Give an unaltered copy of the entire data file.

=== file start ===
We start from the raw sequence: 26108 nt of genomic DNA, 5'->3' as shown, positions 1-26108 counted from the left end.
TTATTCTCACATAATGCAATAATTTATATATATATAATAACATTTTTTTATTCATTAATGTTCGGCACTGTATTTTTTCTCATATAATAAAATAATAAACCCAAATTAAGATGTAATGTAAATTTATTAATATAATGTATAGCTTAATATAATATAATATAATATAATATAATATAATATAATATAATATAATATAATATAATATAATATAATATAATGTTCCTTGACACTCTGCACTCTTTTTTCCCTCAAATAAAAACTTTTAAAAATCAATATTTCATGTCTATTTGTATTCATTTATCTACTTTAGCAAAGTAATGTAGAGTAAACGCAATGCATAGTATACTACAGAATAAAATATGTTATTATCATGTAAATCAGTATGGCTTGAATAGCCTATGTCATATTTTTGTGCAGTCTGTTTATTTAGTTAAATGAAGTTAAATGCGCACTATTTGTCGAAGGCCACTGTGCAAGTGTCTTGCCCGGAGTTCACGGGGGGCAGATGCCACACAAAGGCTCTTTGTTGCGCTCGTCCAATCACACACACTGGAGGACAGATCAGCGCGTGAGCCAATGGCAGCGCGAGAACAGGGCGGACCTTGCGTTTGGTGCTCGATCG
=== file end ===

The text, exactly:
We start from the raw sequence: 26108 nt of genomic DNA, 5'->3' as shown, positions 1-26108 counted from the left end.
TTATTCTCACATAATGCAATAATTTATATATATATAATAACATTTTTTTATTCATTAATGTTCGGCACTGTATTTTTTCTCATATAATAAAATAATAAACCCAAATTAAGATGTAATGTAAATTTATTAATATAATGTATAGCTTAATATAATATAATATAATATAATATAATATAATATAATATAATATAATATAATATAATATAATATAATATAATGTTCCTTGACACTCTGCACTCTTTTTTCCCTCAAATAAAAACTTTTAAAAATCAATATTTCATGTCTATTTGTATTCATTTATCTACTTTAGCAAAGTAATGTAGAGTAAACGCAATGCATAGTATACTACAGAATAAAATATGTTATTATCATGTAAATCAGTATGGCTTGAATAGCCTATGTCATATTTTTGTGCAGTCTGTTTATTTAGTTAAATGAAGTTAAATGCGCACTATTTGTCGAAGGCCACTGTGCAAGTGTCTTGCCCGGAGTTCACGGGGGGCAGATGCCACACAAAGGCTCTTTGTTGCGCTCGTCCAATCACACACACTGGAGGACAGATCAGCGCGTGAGCCAATGGCAGCGCGAGAACAGGGCGGACCTTGCGTTTGGTGCTCGATCG